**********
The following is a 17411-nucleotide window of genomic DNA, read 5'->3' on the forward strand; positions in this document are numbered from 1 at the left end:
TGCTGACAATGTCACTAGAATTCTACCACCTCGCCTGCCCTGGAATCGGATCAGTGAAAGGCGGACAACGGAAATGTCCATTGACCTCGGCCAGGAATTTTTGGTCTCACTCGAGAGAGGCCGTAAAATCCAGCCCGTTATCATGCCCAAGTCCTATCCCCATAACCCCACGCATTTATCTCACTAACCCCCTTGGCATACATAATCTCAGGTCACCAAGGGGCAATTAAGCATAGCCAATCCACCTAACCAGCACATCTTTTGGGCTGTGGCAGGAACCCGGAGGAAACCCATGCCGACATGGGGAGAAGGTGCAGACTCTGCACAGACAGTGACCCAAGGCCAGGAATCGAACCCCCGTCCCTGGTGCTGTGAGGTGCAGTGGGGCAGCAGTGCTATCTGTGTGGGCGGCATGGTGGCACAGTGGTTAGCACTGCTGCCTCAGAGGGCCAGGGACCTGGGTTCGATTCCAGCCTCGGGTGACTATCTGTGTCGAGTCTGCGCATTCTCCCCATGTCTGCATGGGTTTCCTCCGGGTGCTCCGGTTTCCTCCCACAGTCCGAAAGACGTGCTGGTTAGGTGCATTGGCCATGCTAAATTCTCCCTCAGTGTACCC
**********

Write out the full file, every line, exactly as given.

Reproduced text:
The following is a 17411-nucleotide window of genomic DNA, read 5'->3' on the forward strand; positions in this document are numbered from 1 at the left end:
TGCTGACAATGTCACTAGAATTCTACCACCTCGCCTGCCCTGGAATCGGATCAGTGAAAGGCGGACAACGGAAATGTCCATTGACCTCGGCCAGGAATTTTTGGTCTCACTCGAGAGAGGCCGTAAAATCCAGCCCGTTATCATGCCCAAGTCCTATCCCCATAACCCCACGCATTTATCTCACTAACCCCCTTGGCATACATAATCTCAGGTCACCAAGGGGCAATTAAGCATAGCCAATCCACCTAACCAGCACATCTTTTGGGCTGTGGCAGGAACCCGGAGGAAACCCATGCCGACATGGGGAGAAGGTGCAGACTCTGCACAGACAGTGACCCAAGGCCAGGAATCGAACCCCCGTCCCTGGTGCTGTGAGGTGCAGTGGGGCAGCAGTGCTATCTGTGTGGGCGGCATGGTGGCACAGTGGTTAGCACTGCTGCCTCAGAGGGCCAGGGACCTGGGTTCGATTCCAGCCTCGGGTGACTATCTGTGTCGAGTCTGCGCATTCTCCCCATGTCTGCATGGGTTTCCTCCGGGTGCTCCGGTTTCCTCCCACAGTCCGAAAGACGTGCTGGTTAGGTGCATTGGCCATGCTAAATTCTCCCTCAGTGTACCC